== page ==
New Nukes

New Nukes

At 12:28 a.m. on Tuesday, March 22, 2007, a nuclear reactor in northern Alabama restarted after 22 years off the grid. And with that, 650,000 people changed the channel and continued their lives uninterrupted. Less than three months later, on June 8, the unit reached its full power — 1,065 megawatts electric.

The restart at Browns Ferry Unit 1 required eight miles of piping, 188 tons of steel and 1,200 tests and inspections. It cost the Tennessee Valley Authority, the government-run corporation that supplies much of the power consumed in the southeastern United States, $1.8 billion.[1]

The reactor idled for a year after a 1975 fire and began more than two decades offline in 1985. Just two days after the 2007 restart, Unit 1 was stopped again when a ruptured pipe spilled 600 gallons of fluid into the turbine hall during testing. Operations have stopped five times since then. But protest has been remarkably absent.

"Need drives a lot of behavior," explains Gilbert Brown, coordinator of the Energy Engineering Graduate Program at the University of Massachusetts at Lowell. "And there's a need for baseload power.[2] That was happening before the 'inconvenient truth' of global warming."

The high cost of fossil fuels and claims of climate change have a sparked a new discussion of energy trends in the United States. The nuclear industry could benefit from the increased interest.

"We need wind," Brown acknowledges. "We need solar. We need to do all that stuff. But nuclear provides baseload. That's 24/7 electricity."

Nuclear power development nearly came to a halt in 1979, when a reactor at the Three Mile Island Nuclear Generating Station overheated, belching a cloud of radioactive gas into the Pennsylvania sky. No one died, but the accident — called a "normal aberration" by Metropolitan Edison's then-vice-president Jack Herbein[3] — and public fears, embodied by "No Nukes" concerts and "The China Syndrome," a disaster film starring Jane Fonda[4], stopped virtually all nuclear development in the nation.

But licensed nuclear facilities continued to operate, funneling a record-high 806 billion kilowatt hours into the power grid in 2007.[5] In the same year, nuclear power generated 19 percent of the electricity in the United States.[6] In six states — Vermont, South Carolina, New Jersey, Connecticut, Illinois and New Hampshire — nuclear power provided more energy than any other source.[7]

In Michigan, the nuclear portion is 26 percent.[8]

Demand for electrical power in the United States has nearly doubled since 1977.[9] The U.S. Department of Energy predicts an additional increase of 53 percent — from 3,669 billion kilowatt hours to 5,619 billion kilowatt hours — by 2030.[10]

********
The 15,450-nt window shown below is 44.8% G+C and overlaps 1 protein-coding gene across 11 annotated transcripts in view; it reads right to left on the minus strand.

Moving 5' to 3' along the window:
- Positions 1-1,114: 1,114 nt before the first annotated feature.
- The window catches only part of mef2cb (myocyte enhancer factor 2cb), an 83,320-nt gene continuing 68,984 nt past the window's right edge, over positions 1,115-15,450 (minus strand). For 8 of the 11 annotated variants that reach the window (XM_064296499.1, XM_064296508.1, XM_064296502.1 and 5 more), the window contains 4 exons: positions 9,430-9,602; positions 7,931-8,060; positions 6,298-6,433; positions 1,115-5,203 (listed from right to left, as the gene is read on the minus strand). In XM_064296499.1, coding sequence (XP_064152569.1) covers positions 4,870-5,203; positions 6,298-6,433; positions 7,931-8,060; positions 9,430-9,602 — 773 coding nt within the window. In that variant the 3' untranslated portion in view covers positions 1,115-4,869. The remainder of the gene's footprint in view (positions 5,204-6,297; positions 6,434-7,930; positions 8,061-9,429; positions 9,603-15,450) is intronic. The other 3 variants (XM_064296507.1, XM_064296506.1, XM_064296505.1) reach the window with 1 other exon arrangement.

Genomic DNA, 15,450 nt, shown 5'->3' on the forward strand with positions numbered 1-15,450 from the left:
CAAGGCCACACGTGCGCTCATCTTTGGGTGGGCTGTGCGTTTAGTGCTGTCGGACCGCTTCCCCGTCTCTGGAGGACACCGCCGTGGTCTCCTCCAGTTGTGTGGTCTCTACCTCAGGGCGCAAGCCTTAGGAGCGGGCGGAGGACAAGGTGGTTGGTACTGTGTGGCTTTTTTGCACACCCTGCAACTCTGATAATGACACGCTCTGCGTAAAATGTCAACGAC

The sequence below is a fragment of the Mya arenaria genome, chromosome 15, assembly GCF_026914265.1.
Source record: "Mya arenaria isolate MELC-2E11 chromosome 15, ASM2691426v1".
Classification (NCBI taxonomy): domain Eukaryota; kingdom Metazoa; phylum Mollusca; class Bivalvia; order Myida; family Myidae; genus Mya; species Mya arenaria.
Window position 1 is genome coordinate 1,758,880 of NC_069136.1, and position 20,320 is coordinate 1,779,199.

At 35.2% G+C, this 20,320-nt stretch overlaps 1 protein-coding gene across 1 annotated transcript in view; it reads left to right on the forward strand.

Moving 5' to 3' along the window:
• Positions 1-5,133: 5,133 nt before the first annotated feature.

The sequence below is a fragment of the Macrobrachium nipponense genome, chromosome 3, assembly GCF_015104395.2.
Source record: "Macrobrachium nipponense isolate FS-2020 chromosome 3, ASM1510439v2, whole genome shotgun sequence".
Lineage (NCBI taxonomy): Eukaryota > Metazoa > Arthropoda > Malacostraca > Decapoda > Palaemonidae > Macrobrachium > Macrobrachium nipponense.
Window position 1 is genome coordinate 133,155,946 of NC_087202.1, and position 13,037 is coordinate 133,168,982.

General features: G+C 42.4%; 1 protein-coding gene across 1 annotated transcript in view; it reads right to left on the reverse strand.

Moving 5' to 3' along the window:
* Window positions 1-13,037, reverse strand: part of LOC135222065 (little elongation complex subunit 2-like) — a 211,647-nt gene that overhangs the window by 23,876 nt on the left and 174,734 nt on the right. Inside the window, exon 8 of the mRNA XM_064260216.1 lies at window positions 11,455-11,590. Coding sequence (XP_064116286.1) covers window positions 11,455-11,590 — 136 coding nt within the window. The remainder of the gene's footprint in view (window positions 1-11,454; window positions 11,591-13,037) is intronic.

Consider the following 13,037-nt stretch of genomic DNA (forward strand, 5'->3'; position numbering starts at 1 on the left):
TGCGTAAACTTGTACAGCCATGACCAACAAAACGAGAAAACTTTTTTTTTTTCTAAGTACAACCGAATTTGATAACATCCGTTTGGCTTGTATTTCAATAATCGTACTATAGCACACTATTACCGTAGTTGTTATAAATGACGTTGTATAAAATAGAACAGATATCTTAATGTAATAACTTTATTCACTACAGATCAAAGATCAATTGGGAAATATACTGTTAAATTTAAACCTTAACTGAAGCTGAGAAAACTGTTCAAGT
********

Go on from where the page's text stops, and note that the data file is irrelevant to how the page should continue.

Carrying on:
If the nuclear sector is to hold almost one-fifth of the domestic supply business — and many experts predict it will, especially when set against the high cost of natural gas and the threat of a tax or cap on carbon emissions -20 more reactors will have to be built.

"When you think about what we need to add baseload power, which is what we have now, and you factor in the emphasis on climate change and other global goals and challenges, there is absolutely no way that you can get to where we need to be without a healthy contribution by nuclear power," said Mitchell Singer, a spokesman for the Nuclear Energy Institute in Washington, D.C. "And you know what? We can't get by with baseload."

The industry has noticed an opening. Seventeen companies have submitted or are finalizing license applications for 31 new nuclear power plants.[11] Among them is Michigan's DTE Energy, which filed an application for a new reactor at the Enrico Fermi Nuclear Generating Station in Monroe County last September.

The designs are more streamlined than previous models. The AP1000 — a product of Westinghouse, which is in negotiations with nuclear plant operators for 10 to 12 new U.S. reactors[12] — uses half as many safety valves and 85 percent less cable.[13] The company says it can build a working unit in just 36 months.

"This is not your father's nuclear plant," Singer said. "In the old days, back in the '70s and '80s, every one of these was a custom job. Now there are a handful of designs, and they're simplified. They have fewer pumps, fewer valves, less piping and less cable. And that all brings the cost down."

Nuclear facilities are increasingly efficient. The average U.S. reactor operates at 90 percent of capacity. The electricity it generates costs just 1.7 cents per kilowatt hour, a 30 percent price decrease from a decade ago.[14]

The real cost comes in development. Each new nuclear facility will cost around $7 billion[15].